Your Top 5 Anime of 2014 (And Ours)
Theron Martin

Theron has served as a Senior Staff Critic for many years. Among the many things he reviewed in 2014 were the bluray release of Ranma 1/2, To Love-Ru: Darkness and A Letter to Momo.

Picking the top four titles this year was relatively easy, as I felt #1-4 clearly stood above the rest. The fifth one was far more difficult and ultimately a close call. Some other titles which were strongly considered, and thus warrant Honorable Mention status, include The World is Still Beautiful (loved the series but thought it had slightly more weak points than my #5 pick); When Supernatural Battles Become Commonplace (one of the most delightful harem series in recent memory and surprisingly deep in its character development); World Conquest Zvezda Plot (one of the weirdest series in years, but a lot of fun); School Days (a better series than it is often given credit for, qualifies because it was first released in the U.S. in 2014); and Fate/stay night: Unlimited Blade Works (very strong at first, but it starts to get bogged down some as its story progresses). Amongst other widely-lauded series, Space Dandy only sporadically impressed me and I simply did not have time to watch Parasyte or Terror in Resonance.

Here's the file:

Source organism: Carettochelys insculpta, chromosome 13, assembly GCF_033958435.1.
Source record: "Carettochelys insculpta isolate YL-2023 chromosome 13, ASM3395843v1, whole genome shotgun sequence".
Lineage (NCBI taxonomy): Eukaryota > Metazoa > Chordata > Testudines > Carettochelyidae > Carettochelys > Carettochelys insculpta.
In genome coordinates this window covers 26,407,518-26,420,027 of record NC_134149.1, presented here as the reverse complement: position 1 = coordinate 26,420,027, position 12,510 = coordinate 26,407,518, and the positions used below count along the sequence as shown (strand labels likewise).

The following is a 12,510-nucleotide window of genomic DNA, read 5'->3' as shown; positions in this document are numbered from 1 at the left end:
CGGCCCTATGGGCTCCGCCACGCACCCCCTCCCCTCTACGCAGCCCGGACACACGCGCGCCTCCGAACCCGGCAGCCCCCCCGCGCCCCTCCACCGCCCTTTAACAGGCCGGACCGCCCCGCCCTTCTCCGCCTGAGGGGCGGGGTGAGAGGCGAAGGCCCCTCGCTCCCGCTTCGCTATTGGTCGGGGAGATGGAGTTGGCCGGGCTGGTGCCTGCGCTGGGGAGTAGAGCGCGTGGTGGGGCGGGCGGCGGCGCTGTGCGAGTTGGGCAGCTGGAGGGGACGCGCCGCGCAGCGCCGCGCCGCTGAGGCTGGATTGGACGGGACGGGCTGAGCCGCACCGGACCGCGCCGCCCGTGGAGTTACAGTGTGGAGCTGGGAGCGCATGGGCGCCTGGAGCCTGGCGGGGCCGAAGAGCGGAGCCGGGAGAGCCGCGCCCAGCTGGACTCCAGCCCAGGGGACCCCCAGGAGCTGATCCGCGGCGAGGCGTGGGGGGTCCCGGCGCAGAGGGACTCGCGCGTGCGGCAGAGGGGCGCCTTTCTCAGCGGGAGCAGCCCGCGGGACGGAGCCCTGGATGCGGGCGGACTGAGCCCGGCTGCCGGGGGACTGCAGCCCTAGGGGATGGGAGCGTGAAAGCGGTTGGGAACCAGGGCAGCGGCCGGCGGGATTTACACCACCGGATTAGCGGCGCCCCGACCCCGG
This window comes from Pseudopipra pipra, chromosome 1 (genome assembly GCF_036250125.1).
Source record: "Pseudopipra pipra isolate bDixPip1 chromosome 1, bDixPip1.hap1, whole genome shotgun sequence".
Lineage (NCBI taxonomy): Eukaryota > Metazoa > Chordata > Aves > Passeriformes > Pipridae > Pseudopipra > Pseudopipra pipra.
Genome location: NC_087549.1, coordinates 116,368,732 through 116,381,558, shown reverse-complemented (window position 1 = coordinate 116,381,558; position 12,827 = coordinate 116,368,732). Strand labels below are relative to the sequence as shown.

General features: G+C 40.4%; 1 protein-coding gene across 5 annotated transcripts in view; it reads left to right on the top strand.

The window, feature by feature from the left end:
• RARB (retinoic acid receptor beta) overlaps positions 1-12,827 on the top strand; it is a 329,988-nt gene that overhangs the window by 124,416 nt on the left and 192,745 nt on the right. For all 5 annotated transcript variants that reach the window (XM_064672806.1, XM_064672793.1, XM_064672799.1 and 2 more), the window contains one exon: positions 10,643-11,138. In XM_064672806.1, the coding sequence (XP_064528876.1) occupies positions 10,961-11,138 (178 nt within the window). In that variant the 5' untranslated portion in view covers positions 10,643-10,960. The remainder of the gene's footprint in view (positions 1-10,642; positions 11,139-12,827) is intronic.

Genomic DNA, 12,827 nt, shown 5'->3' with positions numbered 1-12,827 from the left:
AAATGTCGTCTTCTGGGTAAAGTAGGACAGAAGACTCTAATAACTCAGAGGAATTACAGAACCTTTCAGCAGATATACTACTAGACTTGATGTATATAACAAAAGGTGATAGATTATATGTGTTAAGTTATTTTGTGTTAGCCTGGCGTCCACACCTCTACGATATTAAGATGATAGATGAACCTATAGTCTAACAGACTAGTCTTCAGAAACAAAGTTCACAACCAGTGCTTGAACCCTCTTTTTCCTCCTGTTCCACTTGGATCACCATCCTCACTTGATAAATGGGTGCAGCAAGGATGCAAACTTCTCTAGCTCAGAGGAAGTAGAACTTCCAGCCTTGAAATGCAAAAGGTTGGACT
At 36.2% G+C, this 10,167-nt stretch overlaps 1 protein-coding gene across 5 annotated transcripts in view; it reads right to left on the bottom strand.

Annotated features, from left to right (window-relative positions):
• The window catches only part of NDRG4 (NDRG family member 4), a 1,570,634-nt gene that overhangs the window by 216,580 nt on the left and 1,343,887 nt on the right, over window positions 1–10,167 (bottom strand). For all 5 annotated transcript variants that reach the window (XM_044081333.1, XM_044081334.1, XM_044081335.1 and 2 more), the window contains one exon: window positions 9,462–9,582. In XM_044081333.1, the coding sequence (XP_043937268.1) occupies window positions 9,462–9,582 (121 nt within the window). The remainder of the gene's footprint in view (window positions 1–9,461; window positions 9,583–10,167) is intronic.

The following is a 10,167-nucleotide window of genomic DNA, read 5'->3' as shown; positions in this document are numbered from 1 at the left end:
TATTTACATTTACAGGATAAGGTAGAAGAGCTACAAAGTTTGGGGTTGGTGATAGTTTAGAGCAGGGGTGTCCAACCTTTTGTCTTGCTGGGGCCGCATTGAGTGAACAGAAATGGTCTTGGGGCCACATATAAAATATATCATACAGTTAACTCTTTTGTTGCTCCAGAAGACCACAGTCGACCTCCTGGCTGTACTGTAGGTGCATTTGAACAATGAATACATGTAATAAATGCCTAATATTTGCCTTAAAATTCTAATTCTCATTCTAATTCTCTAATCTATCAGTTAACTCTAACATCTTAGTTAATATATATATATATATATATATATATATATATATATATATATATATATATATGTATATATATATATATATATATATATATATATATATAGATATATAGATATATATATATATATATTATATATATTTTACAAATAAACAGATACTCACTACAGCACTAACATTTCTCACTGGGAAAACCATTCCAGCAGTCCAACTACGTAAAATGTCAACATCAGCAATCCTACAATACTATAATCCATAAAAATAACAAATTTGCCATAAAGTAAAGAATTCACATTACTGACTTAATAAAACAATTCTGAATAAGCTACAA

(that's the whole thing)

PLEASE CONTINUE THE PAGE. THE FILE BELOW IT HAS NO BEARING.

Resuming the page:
And now on to my actual Top 5:

5: Engaged to the Unidentified

The premise – a teenage girl suddenly finds herself hosting her arranged fiancé and his kid sister – sounds like a typical anime contrivance. Instead of languishing on cheap gimmicks, though, this Winter season series develops into a surprisingly clever and funny story about very domestic main character Kobeni's efforts to come to terms with having a fiancé, decide if that's really okay with her (she hadn't really given much thought to her future), and discover what big secret her fiancé and sister-in-law-to-be are hiding. It (mostly) gracefully handles its serious content, pays unusual attention to detail, and comes up with creative but plausible justifications for some stock elements, such as Kobeni getting sick easily. It also has both an opener and a closer that are among the year's best. It wins out over the Honorable Mentions primarily because I respect it successfully doing something a little different with basic, commonplace story elements, although a big gap exists between it and the next title. . .